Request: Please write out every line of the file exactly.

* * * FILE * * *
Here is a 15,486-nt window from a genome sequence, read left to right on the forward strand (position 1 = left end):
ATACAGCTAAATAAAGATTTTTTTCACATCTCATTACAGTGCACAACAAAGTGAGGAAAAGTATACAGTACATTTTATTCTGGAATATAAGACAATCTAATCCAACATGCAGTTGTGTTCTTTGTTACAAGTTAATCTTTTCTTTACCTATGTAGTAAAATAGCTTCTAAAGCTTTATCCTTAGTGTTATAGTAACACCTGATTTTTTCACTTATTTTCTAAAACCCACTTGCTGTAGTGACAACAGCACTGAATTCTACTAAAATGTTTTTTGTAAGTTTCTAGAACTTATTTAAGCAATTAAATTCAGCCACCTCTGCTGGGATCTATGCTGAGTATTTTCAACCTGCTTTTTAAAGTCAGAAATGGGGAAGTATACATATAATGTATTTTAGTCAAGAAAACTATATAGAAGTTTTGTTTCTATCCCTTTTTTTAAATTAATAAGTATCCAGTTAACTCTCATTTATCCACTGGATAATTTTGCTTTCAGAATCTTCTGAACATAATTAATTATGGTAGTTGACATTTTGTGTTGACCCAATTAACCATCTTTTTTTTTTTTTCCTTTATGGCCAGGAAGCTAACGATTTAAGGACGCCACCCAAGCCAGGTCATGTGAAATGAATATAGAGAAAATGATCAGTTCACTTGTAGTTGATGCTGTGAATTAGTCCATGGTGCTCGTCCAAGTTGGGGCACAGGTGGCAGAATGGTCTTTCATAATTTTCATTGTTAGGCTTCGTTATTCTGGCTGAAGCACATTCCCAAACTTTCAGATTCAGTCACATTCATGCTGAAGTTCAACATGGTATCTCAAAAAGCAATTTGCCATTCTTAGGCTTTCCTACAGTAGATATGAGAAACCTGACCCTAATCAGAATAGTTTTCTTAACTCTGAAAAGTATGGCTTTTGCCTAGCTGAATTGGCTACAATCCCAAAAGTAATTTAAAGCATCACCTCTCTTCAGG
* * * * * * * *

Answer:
Here is a 15,486-nt window from a genome sequence, read left to right on the forward strand (position 1 = left end):
ATACAGCTAAATAAAGATTTTTTTCACATCTCATTACAGTGCACAACAAAGTGAGGAAAAGTATACAGTACATTTTATTCTGGAATATAAGACAATCTAATCCAACATGCAGTTGTGTTCTTTGTTACAAGTTAATCTTTTCTTTACCTATGTAGTAAAATAGCTTCTAAAGCTTTATCCTTAGTGTTATAGTAACACCTGATTTTTTCACTTATTTTCTAAAACCCACTTGCTGTAGTGACAACAGCACTGAATTCTACTAAAATGTTTTTTGTAAGTTTCTAGAACTTATTTAAGCAATTAAATTCAGCCACCTCTGCTGGGATCTATGCTGAGTATTTTCAACCTGCTTTTTAAAGTCAGAAATGGGGAAGTATACATATAATGTATTTTAGTCAAGAAAACTATATAGAAGTTTTGTTTCTATCCCTTTTTTTAAATTAATAAGTATCCAGTTAACTCTCATTTATCCACTGGATAATTTTGCTTTCAGAATCTTCTGAACATAATTAATTATGGTAGTTGACATTTTGTGTTGACCCAATTAACCATCTTTTTTTTTTTTTCCTTTATGGCCAGGAAGCTAACGATTTAAGGACGCCACCCAAGCCAGGTCATGTGAAATGAATATAGAGAAAATGATCAGTTCACTTGTAGTTGATGCTGTGAATTAGTCCATGGTGCTCGTCCAAGTTGGGGCACAGGTGGCAGAATGGTCTTTCATAATTTTCATTGTTAGGCTTCGTTATTCTGGCTGAAGCACATTCCCAAACTTTCAGATTCAGTCACATTCATGCTGAAGTTCAACATGGTATCTCAAAAAGCAATTTGCCATTCTTAGGCTTTCCTACAGTAGATATGAGAAACCTGACCCTAATCAGAATAGTTTTCTTAACTCTGAAAAGTATGGCTTTTGCCTAGCTGAATTGGCTACAATCCCAAAAGTAATTTAAAGCATCACCTCTCTTCAGG